You know you’ve got a problem when the political world is debating whether you should recuse or resign.
And that’s where Jeff Sessions found himself after the Washington Post story ignited a media firestorm over his past contacts with the Russian ambassador.
Donald Trump’s unusual burst of good press over that speech to Congress lasted all of 24 hours.
Just as the president and his press secretary seemed to be digging in, the attorney general took some air out of the story by holding a news conference and announcing that after consulting with ethics officials, he has recused himself from any FBI investigation of Russia and the campaign. That is a whole lot better place to be than the bunker.
It’s important to emphasize, as the Democrats go to Defcon 1, that Sessions’ conversations with the Russian envoy may turn out to be nothing.
But the question of whether the attorney general misled Congress is fueling the controversy that utterly dominated cable news yesterday, especially with Chuck Schumer and Nancy Pelosi holding pressers to say Sessions should step down.
In an endless loop, TV has been replaying Sessions telling Al Franken during his confirmation hearing: “I have been called a surrogate at a time or two in that campaign and I did not have communications with the Russians.”
“Absolutely nothing misleading in his answer,” says his spokeswoman, Sarah Isgur Flores.
When Sessions maintains that his two contacts with Sergey Kislyak, one of them a meeting in his Senate office, had nothing to do with his role as a key Trump surrogate, it can sound like splitting hairs. But he was smart to take questions from reporters rather than just reading a statement before the cameras. That made it look like he had nothing to hide.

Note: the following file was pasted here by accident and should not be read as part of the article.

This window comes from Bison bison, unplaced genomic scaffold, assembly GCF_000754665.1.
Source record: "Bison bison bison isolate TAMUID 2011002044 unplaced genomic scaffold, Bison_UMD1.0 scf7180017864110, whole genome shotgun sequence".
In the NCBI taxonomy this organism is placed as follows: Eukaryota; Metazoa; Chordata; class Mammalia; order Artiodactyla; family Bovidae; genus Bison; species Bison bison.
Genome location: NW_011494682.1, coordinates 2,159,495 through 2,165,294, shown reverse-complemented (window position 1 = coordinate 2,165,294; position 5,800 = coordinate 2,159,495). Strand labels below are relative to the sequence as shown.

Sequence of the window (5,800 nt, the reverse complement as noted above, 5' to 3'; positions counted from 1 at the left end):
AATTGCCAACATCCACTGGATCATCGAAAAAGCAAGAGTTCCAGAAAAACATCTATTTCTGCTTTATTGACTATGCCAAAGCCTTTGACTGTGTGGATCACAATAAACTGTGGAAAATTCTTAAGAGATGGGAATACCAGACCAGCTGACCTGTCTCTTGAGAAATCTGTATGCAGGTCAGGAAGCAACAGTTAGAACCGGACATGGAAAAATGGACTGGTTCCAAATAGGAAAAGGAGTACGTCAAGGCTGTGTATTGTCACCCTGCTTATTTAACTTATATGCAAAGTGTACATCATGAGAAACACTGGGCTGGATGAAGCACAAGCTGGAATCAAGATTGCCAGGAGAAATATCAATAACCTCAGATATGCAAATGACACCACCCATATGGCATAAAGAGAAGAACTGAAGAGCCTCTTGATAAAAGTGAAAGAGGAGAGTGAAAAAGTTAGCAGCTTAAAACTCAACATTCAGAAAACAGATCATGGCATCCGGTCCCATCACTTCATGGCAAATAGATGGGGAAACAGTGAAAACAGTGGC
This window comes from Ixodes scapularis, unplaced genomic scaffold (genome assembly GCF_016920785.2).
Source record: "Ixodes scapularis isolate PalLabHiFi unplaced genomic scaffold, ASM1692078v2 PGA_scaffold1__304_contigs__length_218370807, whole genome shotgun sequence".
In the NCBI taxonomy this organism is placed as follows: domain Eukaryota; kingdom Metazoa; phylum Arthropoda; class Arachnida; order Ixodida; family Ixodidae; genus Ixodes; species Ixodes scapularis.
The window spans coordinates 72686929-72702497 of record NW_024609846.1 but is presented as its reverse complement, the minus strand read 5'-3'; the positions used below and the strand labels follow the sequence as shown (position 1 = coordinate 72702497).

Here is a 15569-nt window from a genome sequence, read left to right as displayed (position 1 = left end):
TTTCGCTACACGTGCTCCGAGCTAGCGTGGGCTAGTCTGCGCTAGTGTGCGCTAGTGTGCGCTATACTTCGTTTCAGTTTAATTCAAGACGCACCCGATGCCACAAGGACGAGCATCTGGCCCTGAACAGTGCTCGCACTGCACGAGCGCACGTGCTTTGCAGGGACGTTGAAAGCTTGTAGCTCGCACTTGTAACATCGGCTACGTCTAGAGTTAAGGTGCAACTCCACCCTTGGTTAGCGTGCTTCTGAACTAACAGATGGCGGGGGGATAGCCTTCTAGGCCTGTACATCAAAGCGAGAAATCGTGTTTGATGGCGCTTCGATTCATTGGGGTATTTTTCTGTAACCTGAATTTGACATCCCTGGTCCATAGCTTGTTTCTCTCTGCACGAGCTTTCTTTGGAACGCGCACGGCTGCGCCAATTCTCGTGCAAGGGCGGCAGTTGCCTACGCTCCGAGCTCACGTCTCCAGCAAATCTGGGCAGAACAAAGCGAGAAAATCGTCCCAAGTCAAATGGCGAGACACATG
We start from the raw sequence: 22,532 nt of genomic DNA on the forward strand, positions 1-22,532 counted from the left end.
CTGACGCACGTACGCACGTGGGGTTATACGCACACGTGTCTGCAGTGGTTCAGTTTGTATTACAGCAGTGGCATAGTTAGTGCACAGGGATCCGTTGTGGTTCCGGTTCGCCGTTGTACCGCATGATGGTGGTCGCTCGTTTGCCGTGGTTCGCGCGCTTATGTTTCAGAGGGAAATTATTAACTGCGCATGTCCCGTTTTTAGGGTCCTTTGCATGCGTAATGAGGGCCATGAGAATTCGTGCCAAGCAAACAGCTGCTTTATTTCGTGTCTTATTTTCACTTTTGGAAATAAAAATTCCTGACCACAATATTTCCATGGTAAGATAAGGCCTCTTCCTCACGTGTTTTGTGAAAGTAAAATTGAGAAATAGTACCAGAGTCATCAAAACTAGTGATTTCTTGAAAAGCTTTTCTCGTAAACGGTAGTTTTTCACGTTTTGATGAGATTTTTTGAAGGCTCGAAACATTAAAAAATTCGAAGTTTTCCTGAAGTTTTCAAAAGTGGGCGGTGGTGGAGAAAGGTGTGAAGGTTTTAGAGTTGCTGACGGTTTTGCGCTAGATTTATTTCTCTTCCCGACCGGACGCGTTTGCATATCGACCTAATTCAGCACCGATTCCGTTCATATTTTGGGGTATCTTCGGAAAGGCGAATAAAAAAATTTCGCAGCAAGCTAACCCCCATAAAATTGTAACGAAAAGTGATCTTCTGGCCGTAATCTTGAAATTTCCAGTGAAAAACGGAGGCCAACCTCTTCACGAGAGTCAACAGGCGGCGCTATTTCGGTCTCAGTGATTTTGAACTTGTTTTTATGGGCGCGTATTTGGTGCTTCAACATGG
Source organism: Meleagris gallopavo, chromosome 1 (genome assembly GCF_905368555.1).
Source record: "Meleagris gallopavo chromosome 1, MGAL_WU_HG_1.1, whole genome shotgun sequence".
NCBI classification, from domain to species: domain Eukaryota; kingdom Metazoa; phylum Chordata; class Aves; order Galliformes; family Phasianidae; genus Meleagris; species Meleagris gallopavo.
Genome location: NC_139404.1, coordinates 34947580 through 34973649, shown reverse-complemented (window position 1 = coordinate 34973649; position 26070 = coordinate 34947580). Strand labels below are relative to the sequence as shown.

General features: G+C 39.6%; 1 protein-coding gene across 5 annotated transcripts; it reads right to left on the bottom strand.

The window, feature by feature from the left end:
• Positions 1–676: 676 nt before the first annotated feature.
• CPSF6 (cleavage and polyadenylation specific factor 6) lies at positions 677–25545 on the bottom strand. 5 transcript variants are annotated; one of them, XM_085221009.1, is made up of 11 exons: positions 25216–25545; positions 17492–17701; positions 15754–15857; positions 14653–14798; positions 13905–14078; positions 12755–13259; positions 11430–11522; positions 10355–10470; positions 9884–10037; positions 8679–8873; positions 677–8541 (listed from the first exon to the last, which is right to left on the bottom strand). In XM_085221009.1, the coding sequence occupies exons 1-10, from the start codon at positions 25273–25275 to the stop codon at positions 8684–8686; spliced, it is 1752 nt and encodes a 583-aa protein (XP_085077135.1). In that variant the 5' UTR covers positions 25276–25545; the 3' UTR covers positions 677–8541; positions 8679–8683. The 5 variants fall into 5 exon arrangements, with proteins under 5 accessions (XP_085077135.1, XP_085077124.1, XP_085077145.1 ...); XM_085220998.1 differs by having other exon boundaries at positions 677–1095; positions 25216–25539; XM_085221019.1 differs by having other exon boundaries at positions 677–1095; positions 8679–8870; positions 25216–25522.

Sessions acted after Jason Chaffetz and other Republican lawmakers who said he should recuse himself from the probe, which is looking at a period when Moscow was involved in hacking the Democrats.
“The previously undisclosed discussions could fuel new congressional calls for the appointment of a special counsel to investigate Russia’s alleged role in the 2016 presidential election,” the Post story said. That happened immediately.
Sean Spicer told “Fox & Friends” that Sessions was “100 percent straight” with the committee and that Democrats are pushing a “false narrative” for partisan purposes. And the president briefly told reporters he didn’t know about Sessions’ contacts with Kislyak but didn’t think he should recuse himself. So Sessions showed that on this matter, he’s not following the White House line.
As the Post story hit, the New York Times reported that some Obama White House officials in the final days “scrambled to spread information” across the government about Trump associates’ contacts with Russia “to ensure that such meddling isn’t duplicated in future American or European elections, and to leave a clear trail of intelligence for government investigators.”
There is still no proof that anything nefarious happened between Trump, his campaign or his associates and the Russian government.
But having covered every special prosecutor investigation, including Iran-contra and Clinton/Whitewater/Lewinsky, I know this:
One, if some kind of independent counsel is named, that person can take the probe in unexpected directions.
Two, had Sessions not acted, the political pressure for Sessions to bow out of the investigation would have built to a fever pitch.
Three, the media are going to be like a dog with a bone on this story and keep barking and digging.
Remember, Mike Flynn dug in on his own contacts with the ambassador, refusing to give an inch, and wound up losing his job. Jeff Sessions showed yesterday that he has better political instincts.